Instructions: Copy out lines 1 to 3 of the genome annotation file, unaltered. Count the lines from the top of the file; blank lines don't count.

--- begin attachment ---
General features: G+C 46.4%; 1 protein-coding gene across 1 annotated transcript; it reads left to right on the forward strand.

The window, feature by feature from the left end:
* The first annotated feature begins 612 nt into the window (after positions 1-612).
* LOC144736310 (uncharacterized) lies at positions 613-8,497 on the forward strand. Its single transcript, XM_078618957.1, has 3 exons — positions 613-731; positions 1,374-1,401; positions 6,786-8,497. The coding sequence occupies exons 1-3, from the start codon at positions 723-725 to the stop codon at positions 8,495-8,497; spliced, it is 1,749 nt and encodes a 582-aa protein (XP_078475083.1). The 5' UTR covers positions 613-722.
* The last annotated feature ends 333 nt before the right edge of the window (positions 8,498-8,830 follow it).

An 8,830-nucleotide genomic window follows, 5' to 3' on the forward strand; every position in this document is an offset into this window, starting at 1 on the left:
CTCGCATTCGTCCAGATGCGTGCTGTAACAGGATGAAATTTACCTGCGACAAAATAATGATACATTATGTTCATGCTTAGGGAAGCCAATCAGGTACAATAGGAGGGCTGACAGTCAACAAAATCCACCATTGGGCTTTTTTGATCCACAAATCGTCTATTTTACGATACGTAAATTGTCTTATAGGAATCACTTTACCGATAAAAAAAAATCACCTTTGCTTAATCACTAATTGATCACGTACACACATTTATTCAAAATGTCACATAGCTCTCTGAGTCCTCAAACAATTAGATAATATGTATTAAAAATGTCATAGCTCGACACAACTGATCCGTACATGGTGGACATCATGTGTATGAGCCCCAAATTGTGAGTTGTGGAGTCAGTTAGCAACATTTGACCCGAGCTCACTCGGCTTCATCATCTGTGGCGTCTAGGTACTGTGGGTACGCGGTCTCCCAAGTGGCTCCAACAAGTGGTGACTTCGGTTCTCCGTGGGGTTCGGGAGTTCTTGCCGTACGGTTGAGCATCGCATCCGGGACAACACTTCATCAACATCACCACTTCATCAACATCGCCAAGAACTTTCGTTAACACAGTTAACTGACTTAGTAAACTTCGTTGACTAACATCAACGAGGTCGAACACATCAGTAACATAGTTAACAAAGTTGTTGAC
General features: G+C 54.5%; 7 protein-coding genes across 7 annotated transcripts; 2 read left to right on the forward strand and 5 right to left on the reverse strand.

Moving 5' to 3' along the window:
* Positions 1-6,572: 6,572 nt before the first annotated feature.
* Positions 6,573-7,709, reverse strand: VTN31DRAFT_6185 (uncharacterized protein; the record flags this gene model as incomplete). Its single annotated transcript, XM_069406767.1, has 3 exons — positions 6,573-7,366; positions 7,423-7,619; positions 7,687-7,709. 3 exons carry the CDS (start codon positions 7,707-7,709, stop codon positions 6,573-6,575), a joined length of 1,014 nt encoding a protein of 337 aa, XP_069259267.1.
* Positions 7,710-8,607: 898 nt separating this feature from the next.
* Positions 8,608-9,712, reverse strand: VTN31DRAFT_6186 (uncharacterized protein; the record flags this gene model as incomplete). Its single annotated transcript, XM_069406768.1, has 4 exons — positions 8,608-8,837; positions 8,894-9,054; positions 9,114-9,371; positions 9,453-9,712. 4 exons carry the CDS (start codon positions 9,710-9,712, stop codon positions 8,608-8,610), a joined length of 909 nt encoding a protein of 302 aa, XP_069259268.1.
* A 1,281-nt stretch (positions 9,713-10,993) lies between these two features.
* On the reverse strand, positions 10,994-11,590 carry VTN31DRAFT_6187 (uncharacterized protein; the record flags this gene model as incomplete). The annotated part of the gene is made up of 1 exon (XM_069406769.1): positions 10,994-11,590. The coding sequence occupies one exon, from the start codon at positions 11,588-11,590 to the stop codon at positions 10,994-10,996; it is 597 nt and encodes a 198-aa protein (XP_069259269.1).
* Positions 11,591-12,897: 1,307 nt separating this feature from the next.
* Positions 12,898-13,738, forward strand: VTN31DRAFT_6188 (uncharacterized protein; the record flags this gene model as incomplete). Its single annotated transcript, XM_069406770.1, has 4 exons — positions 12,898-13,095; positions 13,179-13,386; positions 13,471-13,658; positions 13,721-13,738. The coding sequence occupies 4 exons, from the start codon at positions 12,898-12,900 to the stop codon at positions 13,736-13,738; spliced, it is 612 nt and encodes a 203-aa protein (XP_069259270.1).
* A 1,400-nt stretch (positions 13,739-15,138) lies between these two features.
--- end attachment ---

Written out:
General features: G+C 46.4%; 1 protein-coding gene across 1 annotated transcript; it reads left to right on the forward strand.

The window, feature by feature from the left end:
* The first annotated feature begins 612 nt into the window (after positions 1-612).